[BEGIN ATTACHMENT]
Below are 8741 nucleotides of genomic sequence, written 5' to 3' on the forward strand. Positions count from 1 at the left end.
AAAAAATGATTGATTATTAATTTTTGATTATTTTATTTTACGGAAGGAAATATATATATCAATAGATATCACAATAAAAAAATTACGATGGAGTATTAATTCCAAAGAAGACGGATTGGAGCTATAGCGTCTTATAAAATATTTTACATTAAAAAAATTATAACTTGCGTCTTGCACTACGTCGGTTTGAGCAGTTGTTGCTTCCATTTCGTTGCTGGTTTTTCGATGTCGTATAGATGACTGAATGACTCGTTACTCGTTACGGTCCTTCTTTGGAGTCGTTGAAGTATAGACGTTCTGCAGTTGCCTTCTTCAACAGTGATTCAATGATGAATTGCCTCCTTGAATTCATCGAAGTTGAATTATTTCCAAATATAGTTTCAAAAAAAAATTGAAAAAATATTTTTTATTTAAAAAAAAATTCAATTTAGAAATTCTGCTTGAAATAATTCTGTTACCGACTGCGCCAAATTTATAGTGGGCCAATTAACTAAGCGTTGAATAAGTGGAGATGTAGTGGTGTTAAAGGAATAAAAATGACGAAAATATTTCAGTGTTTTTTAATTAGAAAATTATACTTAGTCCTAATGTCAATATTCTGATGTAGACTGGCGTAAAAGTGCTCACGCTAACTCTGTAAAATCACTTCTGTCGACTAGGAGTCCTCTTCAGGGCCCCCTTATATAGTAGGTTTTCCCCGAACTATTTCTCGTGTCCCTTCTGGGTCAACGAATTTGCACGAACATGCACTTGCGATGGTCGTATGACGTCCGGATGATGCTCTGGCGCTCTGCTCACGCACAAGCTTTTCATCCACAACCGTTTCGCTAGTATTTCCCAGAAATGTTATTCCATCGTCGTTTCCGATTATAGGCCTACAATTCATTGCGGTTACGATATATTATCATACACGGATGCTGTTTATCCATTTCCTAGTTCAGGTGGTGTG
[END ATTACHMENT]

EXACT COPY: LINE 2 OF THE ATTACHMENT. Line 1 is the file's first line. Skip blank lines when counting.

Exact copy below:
AAAAAATGATTGATTATTAATTTTTGATTATTTTATTTTACGGAAGGAAATATATATATCAATAGATATCACAATAAAAAAATTACGATGGAGTATTAATTCCAAAGAAGACGGATTGGAGCTATAGCGTCTTATAAAATATTTTACATTAAAAAAATTATAACTTGCGTCTTGCACTACGTCGGTTTGAGCAGTTGTTGCTTCCATTTCGTTGCTGGTTTTTCGATGTCGTATAGATGACTGAATGACTCGTTACTCGTTACGGTCCTTCTTTGGAGTCGTTGAAGTATAGACGTTCTGCAGTTGCCTTCTTCAACAGTGATTCAATGATGAATTGCCTCCTTGAATTCATCGAAGTTGAATTATTTCCAAATATAGTTTCAAAAAAAAATTGAAAAAATATTTTTTATTTAAAAAAAAATTCAATTTAGAAATTCTGCTTGAAATAATTCTGTTACCGACTGCGCCAAATTTATAGTGGGCCAATTAACTAAGCGTTGAATAAGTGGAGATGTAGTGGTGTTAAAGGAATAAAAATGACGAAAATATTTCAGTGTTTTTTAATTAGAAAATTATACTTAGTCCTAATGTCAATATTCTGATGTAGACTGGCGTAAAAGTGCTCACGCTAACTCTGTAAAATCACTTCTGTCGACTAGGAGTCCTCTTCAGGGCCCCCTTATATAGTAGGTTTTCCCCGAACTATTTCTCGTGTCCCTTCTGGGTCAACGAATTTGCACGAACATGCACTTGCGATGGTCGTATGACGTCCGGATGATGCTCTGGCGCTCTGCTCACGCACAAGCTTTTCATCCACAACCGTTTCGCTAGTATTTCCCAGAAATGTTATTCCATCGTCGTTTCCGATTATAGGCCTACAATTCATTGCGGTTACGATATATTATCATACACGGATGCTGTTTATCCATTTCCTAGTTCAGGTGGTGTG